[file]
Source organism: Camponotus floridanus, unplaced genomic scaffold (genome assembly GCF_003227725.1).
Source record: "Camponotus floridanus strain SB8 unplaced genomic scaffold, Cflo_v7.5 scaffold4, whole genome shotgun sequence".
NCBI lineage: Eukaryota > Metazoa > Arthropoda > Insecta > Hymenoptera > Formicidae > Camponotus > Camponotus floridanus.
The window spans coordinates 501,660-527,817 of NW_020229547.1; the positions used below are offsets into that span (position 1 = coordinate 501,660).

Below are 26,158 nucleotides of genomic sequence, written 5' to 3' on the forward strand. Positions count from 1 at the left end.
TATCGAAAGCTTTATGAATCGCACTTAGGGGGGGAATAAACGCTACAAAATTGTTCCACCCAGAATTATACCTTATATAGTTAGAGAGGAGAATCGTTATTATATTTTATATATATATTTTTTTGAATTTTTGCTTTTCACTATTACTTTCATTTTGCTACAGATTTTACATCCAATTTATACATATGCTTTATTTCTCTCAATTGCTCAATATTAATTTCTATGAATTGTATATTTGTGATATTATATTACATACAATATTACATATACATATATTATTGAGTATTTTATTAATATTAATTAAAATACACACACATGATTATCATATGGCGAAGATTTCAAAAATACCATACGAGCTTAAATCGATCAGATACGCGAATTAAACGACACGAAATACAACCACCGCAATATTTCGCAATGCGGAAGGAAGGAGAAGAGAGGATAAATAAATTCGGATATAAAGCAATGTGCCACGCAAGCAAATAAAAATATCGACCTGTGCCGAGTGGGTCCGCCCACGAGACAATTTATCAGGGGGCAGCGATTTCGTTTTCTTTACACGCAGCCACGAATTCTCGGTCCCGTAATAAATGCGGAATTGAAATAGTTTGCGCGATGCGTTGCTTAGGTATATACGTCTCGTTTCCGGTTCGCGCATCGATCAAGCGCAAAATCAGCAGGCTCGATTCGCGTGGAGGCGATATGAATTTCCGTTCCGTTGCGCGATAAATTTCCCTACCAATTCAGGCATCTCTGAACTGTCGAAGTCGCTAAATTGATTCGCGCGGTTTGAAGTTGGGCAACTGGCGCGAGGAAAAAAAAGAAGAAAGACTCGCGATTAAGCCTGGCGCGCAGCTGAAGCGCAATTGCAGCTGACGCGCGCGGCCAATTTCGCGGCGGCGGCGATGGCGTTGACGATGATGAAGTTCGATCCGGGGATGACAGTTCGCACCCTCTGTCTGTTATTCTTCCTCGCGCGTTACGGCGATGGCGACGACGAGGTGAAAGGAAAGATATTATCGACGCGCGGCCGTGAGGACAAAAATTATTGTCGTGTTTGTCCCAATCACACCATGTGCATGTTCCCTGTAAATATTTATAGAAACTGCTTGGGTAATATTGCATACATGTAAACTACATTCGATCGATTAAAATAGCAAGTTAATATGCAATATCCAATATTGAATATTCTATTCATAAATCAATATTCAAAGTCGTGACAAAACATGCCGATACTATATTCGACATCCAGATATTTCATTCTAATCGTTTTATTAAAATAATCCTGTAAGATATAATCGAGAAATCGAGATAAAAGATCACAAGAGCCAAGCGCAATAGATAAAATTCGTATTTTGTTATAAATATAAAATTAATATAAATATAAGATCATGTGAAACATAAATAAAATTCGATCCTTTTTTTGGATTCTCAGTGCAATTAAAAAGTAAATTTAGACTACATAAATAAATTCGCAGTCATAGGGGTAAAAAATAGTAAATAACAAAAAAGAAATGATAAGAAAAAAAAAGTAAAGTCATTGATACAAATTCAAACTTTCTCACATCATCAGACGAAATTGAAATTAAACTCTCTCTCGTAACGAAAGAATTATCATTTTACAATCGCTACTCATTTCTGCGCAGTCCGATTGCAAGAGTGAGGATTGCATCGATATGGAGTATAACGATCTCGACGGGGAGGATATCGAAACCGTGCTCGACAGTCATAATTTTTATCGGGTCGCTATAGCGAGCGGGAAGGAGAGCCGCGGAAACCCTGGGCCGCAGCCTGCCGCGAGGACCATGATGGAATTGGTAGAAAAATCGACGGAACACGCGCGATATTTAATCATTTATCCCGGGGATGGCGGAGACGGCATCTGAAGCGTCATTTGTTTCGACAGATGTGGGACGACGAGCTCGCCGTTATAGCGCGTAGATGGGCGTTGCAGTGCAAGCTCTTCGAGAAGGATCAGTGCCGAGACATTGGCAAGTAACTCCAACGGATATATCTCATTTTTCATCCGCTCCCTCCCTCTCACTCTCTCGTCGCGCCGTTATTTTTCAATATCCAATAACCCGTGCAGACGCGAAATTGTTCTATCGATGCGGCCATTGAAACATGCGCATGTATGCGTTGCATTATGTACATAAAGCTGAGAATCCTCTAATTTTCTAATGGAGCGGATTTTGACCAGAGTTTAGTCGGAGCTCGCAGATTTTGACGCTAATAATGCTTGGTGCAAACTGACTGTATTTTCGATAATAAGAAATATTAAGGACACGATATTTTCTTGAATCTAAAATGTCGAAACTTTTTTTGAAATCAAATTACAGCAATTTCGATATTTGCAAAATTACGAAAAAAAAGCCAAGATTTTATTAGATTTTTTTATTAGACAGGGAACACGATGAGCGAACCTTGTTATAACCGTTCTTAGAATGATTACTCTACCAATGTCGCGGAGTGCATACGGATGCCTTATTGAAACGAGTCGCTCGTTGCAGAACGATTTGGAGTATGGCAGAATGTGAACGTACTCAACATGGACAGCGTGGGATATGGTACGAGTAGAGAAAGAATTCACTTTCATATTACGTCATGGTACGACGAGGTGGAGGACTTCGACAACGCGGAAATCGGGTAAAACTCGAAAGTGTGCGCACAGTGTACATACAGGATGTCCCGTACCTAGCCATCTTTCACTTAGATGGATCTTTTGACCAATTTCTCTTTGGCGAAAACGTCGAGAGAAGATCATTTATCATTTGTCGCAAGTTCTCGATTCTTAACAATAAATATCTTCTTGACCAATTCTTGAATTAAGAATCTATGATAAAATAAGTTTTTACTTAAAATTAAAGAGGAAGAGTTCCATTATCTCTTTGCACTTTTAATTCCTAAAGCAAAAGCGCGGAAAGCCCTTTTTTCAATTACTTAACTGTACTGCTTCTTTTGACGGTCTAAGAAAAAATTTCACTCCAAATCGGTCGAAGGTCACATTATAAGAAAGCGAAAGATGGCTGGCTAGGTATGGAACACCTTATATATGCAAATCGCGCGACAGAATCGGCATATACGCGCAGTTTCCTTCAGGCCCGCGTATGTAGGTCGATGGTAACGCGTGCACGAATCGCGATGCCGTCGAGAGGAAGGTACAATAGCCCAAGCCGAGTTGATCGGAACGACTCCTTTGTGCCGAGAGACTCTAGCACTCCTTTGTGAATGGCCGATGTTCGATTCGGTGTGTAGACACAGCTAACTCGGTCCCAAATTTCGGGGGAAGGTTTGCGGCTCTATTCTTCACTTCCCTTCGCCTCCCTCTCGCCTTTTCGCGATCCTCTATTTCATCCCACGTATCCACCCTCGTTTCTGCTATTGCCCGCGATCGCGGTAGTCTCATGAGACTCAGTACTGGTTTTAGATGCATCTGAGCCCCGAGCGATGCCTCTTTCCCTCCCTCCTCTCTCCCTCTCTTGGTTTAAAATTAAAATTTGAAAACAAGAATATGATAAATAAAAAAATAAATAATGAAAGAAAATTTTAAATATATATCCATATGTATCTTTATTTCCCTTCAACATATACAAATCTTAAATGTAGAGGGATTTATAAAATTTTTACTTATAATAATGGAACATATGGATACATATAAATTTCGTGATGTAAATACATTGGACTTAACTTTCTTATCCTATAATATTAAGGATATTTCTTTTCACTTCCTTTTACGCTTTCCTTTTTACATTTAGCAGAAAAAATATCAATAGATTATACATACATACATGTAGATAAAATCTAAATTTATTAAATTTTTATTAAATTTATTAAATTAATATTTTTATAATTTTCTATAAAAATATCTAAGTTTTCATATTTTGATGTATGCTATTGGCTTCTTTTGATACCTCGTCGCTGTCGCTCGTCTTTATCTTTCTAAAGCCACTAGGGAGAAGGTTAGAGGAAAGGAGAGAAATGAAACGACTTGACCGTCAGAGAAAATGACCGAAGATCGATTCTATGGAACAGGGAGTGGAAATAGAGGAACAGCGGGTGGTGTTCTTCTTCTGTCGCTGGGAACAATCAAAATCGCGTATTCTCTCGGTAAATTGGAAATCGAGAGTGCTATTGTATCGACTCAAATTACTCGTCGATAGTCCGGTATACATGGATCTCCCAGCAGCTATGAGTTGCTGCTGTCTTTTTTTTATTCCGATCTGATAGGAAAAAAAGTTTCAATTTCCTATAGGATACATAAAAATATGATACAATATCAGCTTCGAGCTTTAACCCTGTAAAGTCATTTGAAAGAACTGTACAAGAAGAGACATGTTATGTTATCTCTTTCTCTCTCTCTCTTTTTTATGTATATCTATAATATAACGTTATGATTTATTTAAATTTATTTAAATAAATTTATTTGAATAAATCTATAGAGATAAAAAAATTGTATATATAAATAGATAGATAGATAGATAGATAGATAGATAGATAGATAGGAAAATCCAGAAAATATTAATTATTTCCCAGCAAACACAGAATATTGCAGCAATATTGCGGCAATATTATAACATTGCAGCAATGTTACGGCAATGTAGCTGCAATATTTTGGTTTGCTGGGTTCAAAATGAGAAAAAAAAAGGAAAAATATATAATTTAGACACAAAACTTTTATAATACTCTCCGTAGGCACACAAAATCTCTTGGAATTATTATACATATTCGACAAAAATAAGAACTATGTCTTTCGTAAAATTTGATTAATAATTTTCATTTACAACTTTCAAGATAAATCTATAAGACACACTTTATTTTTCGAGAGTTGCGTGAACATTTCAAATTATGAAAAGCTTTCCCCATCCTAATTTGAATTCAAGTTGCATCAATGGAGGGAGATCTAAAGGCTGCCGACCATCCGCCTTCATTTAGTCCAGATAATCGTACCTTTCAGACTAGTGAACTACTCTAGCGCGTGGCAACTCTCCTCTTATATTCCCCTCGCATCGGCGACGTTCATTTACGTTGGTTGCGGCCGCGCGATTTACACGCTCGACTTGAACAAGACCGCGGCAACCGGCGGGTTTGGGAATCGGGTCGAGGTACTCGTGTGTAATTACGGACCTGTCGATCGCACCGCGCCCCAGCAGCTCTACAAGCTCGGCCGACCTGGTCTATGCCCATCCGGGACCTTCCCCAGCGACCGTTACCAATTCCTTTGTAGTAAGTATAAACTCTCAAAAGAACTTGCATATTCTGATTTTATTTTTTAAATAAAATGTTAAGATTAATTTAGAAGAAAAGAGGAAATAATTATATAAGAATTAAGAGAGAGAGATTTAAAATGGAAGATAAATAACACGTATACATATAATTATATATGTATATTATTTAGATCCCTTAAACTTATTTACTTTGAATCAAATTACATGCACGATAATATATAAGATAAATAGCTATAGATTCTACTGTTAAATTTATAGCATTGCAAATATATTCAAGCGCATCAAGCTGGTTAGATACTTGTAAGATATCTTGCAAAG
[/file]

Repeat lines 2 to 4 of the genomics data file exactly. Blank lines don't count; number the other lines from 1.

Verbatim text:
Source record: "Camponotus floridanus strain SB8 unplaced genomic scaffold, Cflo_v7.5 scaffold4, whole genome shotgun sequence".
NCBI lineage: Eukaryota > Metazoa > Arthropoda > Insecta > Hymenoptera > Formicidae > Camponotus > Camponotus floridanus.
The window spans coordinates 501,660-527,817 of NW_020229547.1; the positions used below are offsets into that span (position 1 = coordinate 501,660).